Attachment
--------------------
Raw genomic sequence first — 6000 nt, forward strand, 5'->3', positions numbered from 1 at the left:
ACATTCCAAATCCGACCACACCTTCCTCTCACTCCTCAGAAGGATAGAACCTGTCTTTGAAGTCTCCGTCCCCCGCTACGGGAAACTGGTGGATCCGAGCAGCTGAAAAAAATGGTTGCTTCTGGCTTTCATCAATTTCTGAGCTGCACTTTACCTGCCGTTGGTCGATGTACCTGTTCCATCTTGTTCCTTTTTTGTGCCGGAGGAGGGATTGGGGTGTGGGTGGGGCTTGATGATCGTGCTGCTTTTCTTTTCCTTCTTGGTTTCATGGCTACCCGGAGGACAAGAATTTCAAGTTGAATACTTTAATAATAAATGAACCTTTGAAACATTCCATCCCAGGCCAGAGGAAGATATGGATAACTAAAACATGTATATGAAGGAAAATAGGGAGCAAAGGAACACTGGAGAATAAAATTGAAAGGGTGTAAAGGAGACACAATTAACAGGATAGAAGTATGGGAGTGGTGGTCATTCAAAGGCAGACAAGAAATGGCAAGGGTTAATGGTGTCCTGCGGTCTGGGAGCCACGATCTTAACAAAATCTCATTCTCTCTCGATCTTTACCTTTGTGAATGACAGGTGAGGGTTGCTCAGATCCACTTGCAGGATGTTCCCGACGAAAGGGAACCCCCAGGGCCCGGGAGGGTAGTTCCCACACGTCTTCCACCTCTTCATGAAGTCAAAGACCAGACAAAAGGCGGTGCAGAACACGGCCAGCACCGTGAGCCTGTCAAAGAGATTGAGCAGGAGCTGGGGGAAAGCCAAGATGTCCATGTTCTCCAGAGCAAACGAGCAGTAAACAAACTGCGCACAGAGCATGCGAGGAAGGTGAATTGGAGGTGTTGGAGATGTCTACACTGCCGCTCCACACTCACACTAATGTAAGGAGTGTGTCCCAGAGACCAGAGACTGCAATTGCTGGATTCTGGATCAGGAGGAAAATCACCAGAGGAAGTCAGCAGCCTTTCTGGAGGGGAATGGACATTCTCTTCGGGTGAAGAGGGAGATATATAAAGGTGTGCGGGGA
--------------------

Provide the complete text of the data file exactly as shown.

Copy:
Raw genomic sequence first — 6000 nt, forward strand, 5'->3', positions numbered from 1 at the left:
ACATTCCAAATCCGACCACACCTTCCTCTCACTCCTCAGAAGGATAGAACCTGTCTTTGAAGTCTCCGTCCCCCGCTACGGGAAACTGGTGGATCCGAGCAGCTGAAAAAAATGGTTGCTTCTGGCTTTCATCAATTTCTGAGCTGCACTTTACCTGCCGTTGGTCGATGTACCTGTTCCATCTTGTTCCTTTTTTGTGCCGGAGGAGGGATTGGGGTGTGGGTGGGGCTTGATGATCGTGCTGCTTTTCTTTTCCTTCTTGGTTTCATGGCTACCCGGAGGACAAGAATTTCAAGTTGAATACTTTAATAATAAATGAACCTTTGAAACATTCCATCCCAGGCCAGAGGAAGATATGGATAACTAAAACATGTATATGAAGGAAAATAGGGAGCAAAGGAACACTGGAGAATAAAATTGAAAGGGTGTAAAGGAGACACAATTAACAGGATAGAAGTATGGGAGTGGTGGTCATTCAAAGGCAGACAAGAAATGGCAAGGGTTAATGGTGTCCTGCGGTCTGGGAGCCACGATCTTAACAAAATCTCATTCTCTCTCGATCTTTACCTTTGTGAATGACAGGTGAGGGTTGCTCAGATCCACTTGCAGGATGTTCCCGACGAAAGGGAACCCCCAGGGCCCGGGAGGGTAGTTCCCACACGTCTTCCACCTCTTCATGAAGTCAAAGACCAGACAAAAGGCGGTGCAGAACACGGCCAGCACCGTGAGCCTGTCAAAGAGATTGAGCAGGAGCTGGGGGAAAGCCAAGATGTCCATGTTCTCCAGAGCAAACGAGCAGTAAACAAACTGCGCACAGAGCATGCGAGGAAGGTGAATTGGAGGTGTTGGAGATGTCTACACTGCCGCTCCACACTCACACTAATGTAAGGAGTGTGTCCCAGAGACCAGAGACTGCAATTGCTGGATTCTGGATCAGGAGGAAAATCACCAGAGGAAGTCAGCAGCCTTTCTGGAGGGGAATGGACATTCTCTTCGGGTGAAGAGGGAGATATATAAAGGTGTGCGGGGA